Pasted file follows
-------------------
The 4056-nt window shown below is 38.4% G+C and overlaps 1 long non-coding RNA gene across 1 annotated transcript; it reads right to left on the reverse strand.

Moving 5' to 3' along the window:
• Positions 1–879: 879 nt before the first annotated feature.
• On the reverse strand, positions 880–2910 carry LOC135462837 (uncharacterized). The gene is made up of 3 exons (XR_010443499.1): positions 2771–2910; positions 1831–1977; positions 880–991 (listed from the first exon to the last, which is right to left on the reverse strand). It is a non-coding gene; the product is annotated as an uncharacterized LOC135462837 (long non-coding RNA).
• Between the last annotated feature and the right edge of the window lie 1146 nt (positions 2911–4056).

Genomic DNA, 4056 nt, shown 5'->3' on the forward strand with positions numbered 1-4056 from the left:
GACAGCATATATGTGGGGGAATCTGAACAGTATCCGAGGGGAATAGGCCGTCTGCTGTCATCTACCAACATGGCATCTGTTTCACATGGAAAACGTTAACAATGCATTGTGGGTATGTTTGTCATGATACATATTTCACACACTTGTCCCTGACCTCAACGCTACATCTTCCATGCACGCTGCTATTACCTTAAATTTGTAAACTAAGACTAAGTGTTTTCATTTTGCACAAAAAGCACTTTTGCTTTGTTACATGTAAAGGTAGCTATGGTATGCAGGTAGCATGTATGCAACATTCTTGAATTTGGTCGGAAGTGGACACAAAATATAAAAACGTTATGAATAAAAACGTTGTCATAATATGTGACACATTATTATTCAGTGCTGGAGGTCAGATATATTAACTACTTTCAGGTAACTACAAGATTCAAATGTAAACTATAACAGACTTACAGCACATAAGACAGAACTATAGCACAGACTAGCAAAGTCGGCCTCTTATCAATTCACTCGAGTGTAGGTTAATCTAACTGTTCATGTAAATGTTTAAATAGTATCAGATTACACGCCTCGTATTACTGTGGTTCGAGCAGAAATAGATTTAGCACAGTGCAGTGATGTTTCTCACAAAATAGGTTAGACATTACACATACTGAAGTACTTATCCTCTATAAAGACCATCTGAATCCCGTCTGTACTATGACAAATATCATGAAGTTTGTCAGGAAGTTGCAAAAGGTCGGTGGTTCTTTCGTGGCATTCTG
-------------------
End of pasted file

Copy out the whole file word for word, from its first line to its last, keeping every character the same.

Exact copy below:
The 4056-nt window shown below is 38.4% G+C and overlaps 1 long non-coding RNA gene across 1 annotated transcript; it reads right to left on the reverse strand.

Moving 5' to 3' along the window:
• Positions 1–879: 879 nt before the first annotated feature.
• On the reverse strand, positions 880–2910 carry LOC135462837 (uncharacterized). The gene is made up of 3 exons (XR_010443499.1): positions 2771–2910; positions 1831–1977; positions 880–991 (listed from the first exon to the last, which is right to left on the reverse strand). It is a non-coding gene; the product is annotated as an uncharacterized LOC135462837 (long non-coding RNA).
• Between the last annotated feature and the right edge of the window lie 1146 nt (positions 2911–4056).

Genomic DNA, 4056 nt, shown 5'->3' on the forward strand with positions numbered 1-4056 from the left:
GACAGCATATATGTGGGGGAATCTGAACAGTATCCGAGGGGAATAGGCCGTCTGCTGTCATCTACCAACATGGCATCTGTTTCACATGGAAAACGTTAACAATGCATTGTGGGTATGTTTGTCATGATACATATTTCACACACTTGTCCCTGACCTCAACGCTACATCTTCCATGCACGCTGCTATTACCTTAAATTTGTAAACTAAGACTAAGTGTTTTCATTTTGCACAAAAAGCACTTTTGCTTTGTTACATGTAAAGGTAGCTATGGTATGCAGGTAGCATGTATGCAACATTCTTGAATTTGGTCGGAAGTGGACACAAAATATAAAAACGTTATGAATAAAAACGTTGTCATAATATGTGACACATTATTATTCAGTGCTGGAGGTCAGATATATTAACTACTTTCAGGTAACTACAAGATTCAAATGTAAACTATAACAGACTTACAGCACATAAGACAGAACTATAGCACAGACTAGCAAAGTCGGCCTCTTATCAATTCACTCGAGTGTAGGTTAATCTAACTGTTCATGTAAATGTTTAAATAGTATCAGATTACACGCCTCGTATTACTGTGGTTCGAGCAGAAATAGATTTAGCACAGTGCAGTGATGTTTCTCACAAAATAGGTTAGACATTACACATACTGAAGTACTTATCCTCTATAAAGACCATCTGAATCCCGTCTGTACTATGACAAATATCATGAAGTTTGTCAGGAAGTTGCAAAAGGTCGGTGGTTCTTTCGTGGCATTCTG